Title : Beliefs and perception about cervical cancer screening among HIV positive women in cote d Ivoire
Background: With 50,000 death every year, cervical cancer is the fourth most common cause of death by cancer in sub-Saharan countries. Due to high risk human papilloma virus (hr-HPV) persistence on the cervix, leading to premalignous lesions, the disease is more frequent among HIV-positive women. In low- and middle-income countries, cervical cancer screening strategy relies on visual inspection with acetic acid (VIA), an operator-dependent technic. Alternatives, using HPV-based detection through self-sampling are promising as it could increase women participation in screening and empowerment. Ivory Cost is part of a multi-country study on HPV Xpert assay-based screening among HIV-infected women (AIMA-CC project). Yet, few studies analysed the potential socio-cultural factors associated with cervical cancer screening in this context. Our study aims to assess beliefs and perceptions toward cervical cancer among HIV positive women in Abidjan.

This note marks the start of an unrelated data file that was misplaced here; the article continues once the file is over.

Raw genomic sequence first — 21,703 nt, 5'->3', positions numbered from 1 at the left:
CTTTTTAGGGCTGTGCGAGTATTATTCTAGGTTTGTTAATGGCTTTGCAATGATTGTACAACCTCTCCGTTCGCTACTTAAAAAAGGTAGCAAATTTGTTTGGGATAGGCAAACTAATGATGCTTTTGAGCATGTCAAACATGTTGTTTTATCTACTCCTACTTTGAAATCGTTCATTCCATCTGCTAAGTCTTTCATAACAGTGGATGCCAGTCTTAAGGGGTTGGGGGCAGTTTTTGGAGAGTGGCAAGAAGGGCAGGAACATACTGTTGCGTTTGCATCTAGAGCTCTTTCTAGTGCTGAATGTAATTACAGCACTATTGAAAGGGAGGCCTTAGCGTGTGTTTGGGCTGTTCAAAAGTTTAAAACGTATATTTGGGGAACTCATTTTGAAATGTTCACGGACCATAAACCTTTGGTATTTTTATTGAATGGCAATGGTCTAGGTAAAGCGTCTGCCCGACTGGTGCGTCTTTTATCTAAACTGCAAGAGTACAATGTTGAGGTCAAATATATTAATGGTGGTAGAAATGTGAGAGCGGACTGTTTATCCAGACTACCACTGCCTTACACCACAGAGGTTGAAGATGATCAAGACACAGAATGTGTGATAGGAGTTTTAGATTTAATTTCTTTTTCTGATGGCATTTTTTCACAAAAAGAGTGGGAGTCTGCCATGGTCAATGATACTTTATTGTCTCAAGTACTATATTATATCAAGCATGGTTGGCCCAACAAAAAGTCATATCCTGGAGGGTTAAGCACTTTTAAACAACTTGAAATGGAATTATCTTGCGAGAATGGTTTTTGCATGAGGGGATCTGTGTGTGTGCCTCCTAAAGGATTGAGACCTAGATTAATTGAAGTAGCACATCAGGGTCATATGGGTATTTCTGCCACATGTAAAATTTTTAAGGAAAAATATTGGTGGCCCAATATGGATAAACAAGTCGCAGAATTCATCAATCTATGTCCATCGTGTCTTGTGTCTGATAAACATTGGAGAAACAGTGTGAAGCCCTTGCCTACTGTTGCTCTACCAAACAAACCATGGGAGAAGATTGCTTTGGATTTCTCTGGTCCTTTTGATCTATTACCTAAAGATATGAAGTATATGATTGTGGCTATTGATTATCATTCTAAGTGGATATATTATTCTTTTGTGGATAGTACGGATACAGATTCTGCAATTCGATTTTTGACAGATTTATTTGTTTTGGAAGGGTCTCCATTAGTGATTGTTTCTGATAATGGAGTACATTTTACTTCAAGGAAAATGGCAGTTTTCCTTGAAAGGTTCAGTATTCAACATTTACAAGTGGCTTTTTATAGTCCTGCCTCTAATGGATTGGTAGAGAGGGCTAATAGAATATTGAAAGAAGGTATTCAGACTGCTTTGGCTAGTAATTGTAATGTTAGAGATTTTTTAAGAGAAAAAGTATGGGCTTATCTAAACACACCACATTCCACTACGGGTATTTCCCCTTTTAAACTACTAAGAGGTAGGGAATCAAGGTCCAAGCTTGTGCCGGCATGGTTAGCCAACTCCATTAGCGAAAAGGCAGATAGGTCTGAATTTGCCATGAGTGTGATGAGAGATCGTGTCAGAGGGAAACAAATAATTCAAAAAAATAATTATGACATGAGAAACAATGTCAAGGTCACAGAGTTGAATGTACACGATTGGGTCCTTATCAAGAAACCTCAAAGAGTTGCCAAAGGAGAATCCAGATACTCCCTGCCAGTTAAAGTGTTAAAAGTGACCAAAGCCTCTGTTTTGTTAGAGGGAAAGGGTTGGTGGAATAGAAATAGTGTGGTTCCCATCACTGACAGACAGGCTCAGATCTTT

Methods: We performed 21 in-depth interviews with two groups of HIV positive women: randomly attending a health center or member of a women association, in November 2018. All interviews were transcribed. Both Health Belief Model and PEN-3 Model were used as theoretical framework to categorize women’s perceptions, enablers, nurturers, perceived gravity, perceived benefits and self-efficacy about cervical cancer, cervical screening and self-sampling technique introduction.
Results: Facilitators to HPV testing were knowledge about cervical cancer, awareness about women’s vulnerability and HIV status role on it. Fear appeared to be a barrier to screening but also a facilitator among women with health awareness. Barriers to screening included lack of interest for HIV-associated health conditions, poor knowledge about screening and lack of resources to get treated. Self-sampling was considered as of interest, but most women would rather rely on health care providers to perform the sampling for HPV test. Conclusions: This study provides useful information for counselling and opens the door to HPV-based screening implementation